Youth Crime: The Need For Fresh Thinking

Modern living gets ever more complicated. Modern politics demands ever more simplistic soundbites.

David Cameron must have known that he risked stepping into a political minefield when he made a thoughtful speech on youth crime earlier this year. True to form, several commentators sought to patronise his views in the phrase ‘hug a hoodie’. Undeterred, last week he spoke again on the failure of the government’s antisocial behaviour order (ASBO) regime. This time, political opponents went into overdrive. However, it is true that louts do need to be loved. It is very difficult for any of us who have been brought up in a loving family with parents and siblings playing an important part in everyday life, to appreciate the desperate, unloved upbringing of many millions of children in Britain today.

There have been very few times in my life when I have felt lonely and frightened. In times of trouble I have always had relatives and friends to lean on. Two episodes (the death of my father and my divorce) have brought me lower than I had ever dreamt imaginable. Even with the support of friends and family at such difficult times I have felt utterly bereft and alone.

Imagine how it must feel for a young teenager to be lonely and afraid without the support of loved ones. I am sure it is nowhere near as rare as we might think. Many children in Britain today come from broken families where there is no affection or advice from their parents. They live in homes where their clothes will not be cleaned, no meals will be on the table and from a terrifyingly young age they will be expected to fend for themselves. In such a world it is easy to see how young boys in particular start hanging around in gangs, become disillusioned at school and turn to petty crime. You would need a pretty strong sense of self motivation to knuckle down to school work and instil in yourself a sense of discipline and behave with civility and consideration.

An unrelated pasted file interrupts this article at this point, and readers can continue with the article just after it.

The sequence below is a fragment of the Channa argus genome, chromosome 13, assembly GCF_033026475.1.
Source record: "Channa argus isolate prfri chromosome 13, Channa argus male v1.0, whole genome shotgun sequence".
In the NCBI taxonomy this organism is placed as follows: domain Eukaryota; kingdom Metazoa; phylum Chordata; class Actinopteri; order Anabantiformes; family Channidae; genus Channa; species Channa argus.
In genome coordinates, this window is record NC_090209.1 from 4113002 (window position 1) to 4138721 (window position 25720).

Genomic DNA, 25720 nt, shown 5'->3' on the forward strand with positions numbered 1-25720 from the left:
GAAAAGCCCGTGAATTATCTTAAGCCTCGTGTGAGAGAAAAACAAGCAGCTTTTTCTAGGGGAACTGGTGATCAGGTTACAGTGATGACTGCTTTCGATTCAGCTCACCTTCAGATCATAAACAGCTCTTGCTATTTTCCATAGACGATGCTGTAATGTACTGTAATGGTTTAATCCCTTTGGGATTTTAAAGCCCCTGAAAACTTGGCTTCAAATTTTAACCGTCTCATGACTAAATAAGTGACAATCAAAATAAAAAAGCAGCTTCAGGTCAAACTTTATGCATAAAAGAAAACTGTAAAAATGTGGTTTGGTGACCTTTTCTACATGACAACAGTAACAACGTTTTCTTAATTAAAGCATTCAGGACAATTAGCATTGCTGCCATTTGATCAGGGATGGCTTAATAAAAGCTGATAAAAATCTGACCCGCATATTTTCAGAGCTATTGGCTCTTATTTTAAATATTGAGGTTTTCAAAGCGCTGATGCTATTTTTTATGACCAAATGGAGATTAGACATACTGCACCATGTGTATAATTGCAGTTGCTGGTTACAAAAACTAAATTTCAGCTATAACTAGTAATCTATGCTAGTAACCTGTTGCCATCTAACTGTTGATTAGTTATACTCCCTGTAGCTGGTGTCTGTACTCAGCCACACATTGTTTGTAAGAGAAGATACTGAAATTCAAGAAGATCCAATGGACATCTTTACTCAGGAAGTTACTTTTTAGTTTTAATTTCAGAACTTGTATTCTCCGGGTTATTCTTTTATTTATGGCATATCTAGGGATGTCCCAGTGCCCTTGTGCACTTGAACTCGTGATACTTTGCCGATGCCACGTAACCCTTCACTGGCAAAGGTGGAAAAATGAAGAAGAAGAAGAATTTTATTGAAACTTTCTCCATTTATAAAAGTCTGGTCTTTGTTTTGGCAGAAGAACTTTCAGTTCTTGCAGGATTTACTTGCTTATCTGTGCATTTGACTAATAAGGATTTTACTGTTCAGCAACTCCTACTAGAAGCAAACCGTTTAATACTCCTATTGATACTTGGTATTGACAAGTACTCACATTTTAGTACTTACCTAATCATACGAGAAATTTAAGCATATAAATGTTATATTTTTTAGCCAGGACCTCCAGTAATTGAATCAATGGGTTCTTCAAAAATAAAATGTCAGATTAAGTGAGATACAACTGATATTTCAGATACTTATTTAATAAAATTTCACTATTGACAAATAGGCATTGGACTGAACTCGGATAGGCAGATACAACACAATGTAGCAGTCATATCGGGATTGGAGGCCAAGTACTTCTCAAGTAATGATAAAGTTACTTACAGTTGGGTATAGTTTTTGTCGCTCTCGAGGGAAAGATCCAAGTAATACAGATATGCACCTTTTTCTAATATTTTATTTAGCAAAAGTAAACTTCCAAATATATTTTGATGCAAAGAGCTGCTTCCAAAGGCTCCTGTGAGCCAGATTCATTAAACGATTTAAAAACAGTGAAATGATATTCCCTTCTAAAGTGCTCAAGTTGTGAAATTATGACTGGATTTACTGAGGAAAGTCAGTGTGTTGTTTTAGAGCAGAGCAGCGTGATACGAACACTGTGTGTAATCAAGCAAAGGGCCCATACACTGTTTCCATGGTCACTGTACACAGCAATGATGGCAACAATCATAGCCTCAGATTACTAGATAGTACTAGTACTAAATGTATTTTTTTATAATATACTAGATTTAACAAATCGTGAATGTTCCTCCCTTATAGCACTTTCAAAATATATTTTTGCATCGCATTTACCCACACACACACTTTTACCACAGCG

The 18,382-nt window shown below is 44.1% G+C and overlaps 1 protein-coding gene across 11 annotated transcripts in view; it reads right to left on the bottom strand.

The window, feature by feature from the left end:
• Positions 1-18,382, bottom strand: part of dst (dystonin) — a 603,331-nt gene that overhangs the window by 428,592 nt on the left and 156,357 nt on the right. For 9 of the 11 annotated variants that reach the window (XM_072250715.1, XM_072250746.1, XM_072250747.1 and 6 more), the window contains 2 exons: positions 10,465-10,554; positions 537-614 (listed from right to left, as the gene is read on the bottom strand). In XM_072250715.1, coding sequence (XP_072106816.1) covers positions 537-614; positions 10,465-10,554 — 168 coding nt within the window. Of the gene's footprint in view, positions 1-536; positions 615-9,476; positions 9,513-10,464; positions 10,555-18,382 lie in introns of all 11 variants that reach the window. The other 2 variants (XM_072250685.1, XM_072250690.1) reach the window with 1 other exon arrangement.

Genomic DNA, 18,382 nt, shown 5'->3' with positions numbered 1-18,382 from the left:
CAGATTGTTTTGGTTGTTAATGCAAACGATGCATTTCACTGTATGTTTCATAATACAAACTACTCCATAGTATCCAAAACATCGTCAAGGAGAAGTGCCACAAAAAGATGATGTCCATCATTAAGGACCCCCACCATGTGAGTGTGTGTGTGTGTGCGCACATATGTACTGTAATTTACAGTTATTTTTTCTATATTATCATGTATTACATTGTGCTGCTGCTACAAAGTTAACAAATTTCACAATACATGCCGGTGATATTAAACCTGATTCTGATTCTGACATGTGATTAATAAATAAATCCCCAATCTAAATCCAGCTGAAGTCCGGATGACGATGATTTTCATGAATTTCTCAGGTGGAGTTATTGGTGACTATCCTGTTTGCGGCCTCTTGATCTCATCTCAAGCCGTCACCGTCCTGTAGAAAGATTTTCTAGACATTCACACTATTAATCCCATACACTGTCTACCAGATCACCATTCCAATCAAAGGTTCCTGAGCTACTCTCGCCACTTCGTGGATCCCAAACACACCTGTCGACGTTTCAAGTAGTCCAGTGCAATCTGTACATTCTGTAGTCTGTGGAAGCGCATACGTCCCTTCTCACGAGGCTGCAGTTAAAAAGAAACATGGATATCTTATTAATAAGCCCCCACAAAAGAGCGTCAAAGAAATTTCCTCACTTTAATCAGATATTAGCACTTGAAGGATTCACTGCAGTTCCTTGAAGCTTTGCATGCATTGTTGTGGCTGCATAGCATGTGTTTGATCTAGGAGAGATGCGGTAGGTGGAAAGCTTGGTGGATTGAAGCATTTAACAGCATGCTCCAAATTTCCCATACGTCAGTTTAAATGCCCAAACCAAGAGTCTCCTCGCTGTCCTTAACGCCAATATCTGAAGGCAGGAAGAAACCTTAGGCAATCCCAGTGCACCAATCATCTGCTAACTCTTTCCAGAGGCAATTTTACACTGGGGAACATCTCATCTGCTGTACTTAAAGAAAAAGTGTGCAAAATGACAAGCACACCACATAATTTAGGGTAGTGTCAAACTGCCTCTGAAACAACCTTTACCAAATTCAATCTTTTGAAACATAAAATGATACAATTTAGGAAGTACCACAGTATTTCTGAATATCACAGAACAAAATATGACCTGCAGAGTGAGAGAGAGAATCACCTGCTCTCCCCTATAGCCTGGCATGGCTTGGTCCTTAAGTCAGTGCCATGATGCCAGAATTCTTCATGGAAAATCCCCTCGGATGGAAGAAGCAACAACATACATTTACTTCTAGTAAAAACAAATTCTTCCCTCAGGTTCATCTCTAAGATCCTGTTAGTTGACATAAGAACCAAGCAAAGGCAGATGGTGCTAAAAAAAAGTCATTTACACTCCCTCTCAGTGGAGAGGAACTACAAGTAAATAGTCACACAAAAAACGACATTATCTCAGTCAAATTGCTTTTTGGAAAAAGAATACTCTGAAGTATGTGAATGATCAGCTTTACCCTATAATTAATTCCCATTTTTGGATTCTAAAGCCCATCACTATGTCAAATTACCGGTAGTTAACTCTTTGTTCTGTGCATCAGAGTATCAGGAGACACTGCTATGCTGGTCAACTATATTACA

Politicians don’t have the answers to all, or even many, of these problems. Eye-catching initiatives, playing to the tabloid gallery, talk of being tough, and loading up the statute book with even more laws – few of which are ever properly implemented by the police – is clearly not the way forward. Yet this has been the policy of the last two decades, under Labour and Conservative governments, in relation to teenage delinquency. When we talk about the need to ‘love a lout’, it is not somehow a soft option. On the contrary, blood, sweat, tears and sheer commitment are required to turn around some of the most difficult young people in our society ? in many ways, the hardest option of all. Playing the blame game and handing out ASBOs will not solve these problems.

I believe that it is my party, the Conservatives, who are now willing to take the debate over teenage delinquency beyond a battle over the sternest punishments to be meted out. If this important advance in public discussion is not to become a one-day wonder headline, it is crucial that practical and workable suggestions are put forward about restoring our tearaway teenagers to mainstream society. Love may not be all we need, but everyone deserves to be loved, respected and valued.